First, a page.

I have read four of the other Nebula nominees for 2000 - A Storm of Swords, by George R.R.Martin; The Collapsium, by Wil McCarthy; Declare, by Tim Powers and Passage, by Connie Willis. The last of these is also pretty ordinary, but any of the other three would have been a more comprehensible winner - my memory is that The Collapsium is a bit disorganised but fun. The other nominees were The Tower at Stony Wood, by Patricia A. McKillip; Eternity's End, by Jeffrey A.Carver; and Mars Crossing, by Geoffrey A. Landis. I don't think I have heard much about any of these. The Hugo for the relevant year (2001) went to Harry Potter and the Goblet of Fire with the other nominees being A Storm of Swords again, two other good books - Ken MacLeod's The Sky Road and Nalo Hopkinson's Midnight Robber; and a Robert Sawyer novel. All but the last of these would have been more comprehensible Nebula winners.
OK, just one more to go - Powers, by Ursula Le Guin.
The actual plot is pretty straightforward - there's an Evil Boss and an Evil Acquaintance who both have to be dealt with in fairly unsurprising fashion - but the success of the book is Moon's depiction of what it might feel like to be autistic and write down how your life seems to you. Of course, one must take this as it is - Moon is not autistic, and so this is a literary experiment inviting the reader to inhabit the author's impression of the uncanny valley of autistic experience rather than a clinical description of a real-life individual - but sf fans are used to authors asking them to inhabit imaginary worlds, imaginary cultures and imaginary states of consciousness, so it's not surprising that a book that pulls this off well, as Speed of Dark does, would appeal to readers of the genre.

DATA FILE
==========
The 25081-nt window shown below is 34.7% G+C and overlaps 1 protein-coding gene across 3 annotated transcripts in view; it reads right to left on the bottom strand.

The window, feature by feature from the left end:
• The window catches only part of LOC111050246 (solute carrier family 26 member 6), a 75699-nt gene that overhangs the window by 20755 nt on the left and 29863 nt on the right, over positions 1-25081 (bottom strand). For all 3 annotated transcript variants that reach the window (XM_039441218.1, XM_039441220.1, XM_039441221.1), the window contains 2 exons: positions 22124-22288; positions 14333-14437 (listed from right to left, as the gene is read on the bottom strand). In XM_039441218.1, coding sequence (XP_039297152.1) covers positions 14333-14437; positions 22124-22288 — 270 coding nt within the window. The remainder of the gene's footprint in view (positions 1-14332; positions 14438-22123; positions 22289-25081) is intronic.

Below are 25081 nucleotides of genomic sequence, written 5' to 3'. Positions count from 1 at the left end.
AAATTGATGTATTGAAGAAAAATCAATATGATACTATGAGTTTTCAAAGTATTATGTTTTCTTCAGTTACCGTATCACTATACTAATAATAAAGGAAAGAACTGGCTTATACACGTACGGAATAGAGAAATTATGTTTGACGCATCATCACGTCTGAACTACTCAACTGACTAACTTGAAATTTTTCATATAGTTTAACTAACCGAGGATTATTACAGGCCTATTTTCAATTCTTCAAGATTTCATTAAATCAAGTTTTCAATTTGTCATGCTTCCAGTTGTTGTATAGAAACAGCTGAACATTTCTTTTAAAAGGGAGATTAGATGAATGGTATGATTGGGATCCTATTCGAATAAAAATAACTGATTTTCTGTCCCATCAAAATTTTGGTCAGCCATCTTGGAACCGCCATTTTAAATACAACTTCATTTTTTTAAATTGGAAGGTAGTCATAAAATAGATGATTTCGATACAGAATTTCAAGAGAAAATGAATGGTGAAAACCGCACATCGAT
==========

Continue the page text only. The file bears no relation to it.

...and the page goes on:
On first reading, I felt that the ending of the book, when we discover what choice Lou makes with regard to the cure, somewhat undermined the rest of the book. On re-reading, I felt rather more comfortable with it: it seemed to me this time that the climax is signalled decently far ahead and that in fact Moon avoids the temptation of giving the book too pat an ending. There is an interesting use of the New Testament in reaching the conclusion, though I will grumble about inaccuracy in a comment to this entry.
Speed of Dark won the 2004 Nebula Award for Best Novel. The others on the shortlist were Lois McMaster Bujold's Diplomatic Immunity, Carol Emshwiller's The Mount, Kathleen Ann Goonan's Light Music, Nalo Hopkinson's The Salt Roads and Jack McDevitt's Chindi. The only one I have read is the Bujold and I will admit that it is minor; I don't remember hearing much about the others at the time let alone since. None of the shortlisted books was on the Hugo ballot, which is unusual and can sometimes mean a healthy strength and diversity and sometimes mean that the selection process generated a weak list. However, Speed of Dark is a worthy winner.
Parable of the Talents won the 2000 Nebula for Best Novel. The other nominees which I have read are Ken MacLeod's The Cassini Division, George R.R. Martin's A Clash of Kings, and Vernor Vinge's A Deepness in the Sky (which won that year's Hugo). The other two, which I haven't read, were Mission Child by Maureen F. McHugh and Mockingbird by Sean Stewart. I reckon this is one of those years when the Nebulas recognised a novel that thoroughly deserved it.
Best Novella: “The Man Who Bridged the Mist,” by Kij Johnson
Best Novelette: “What We Found,” by Geoff Ryman
Best Short Story: “The Paper Menagerie,” by Ken Liu
Ray Bradbury Award for Outstanding Dramatic Presentation: Doctor Who: “The Doctor’s Wife,” written by Neil Gaiman, directed by Richard Clark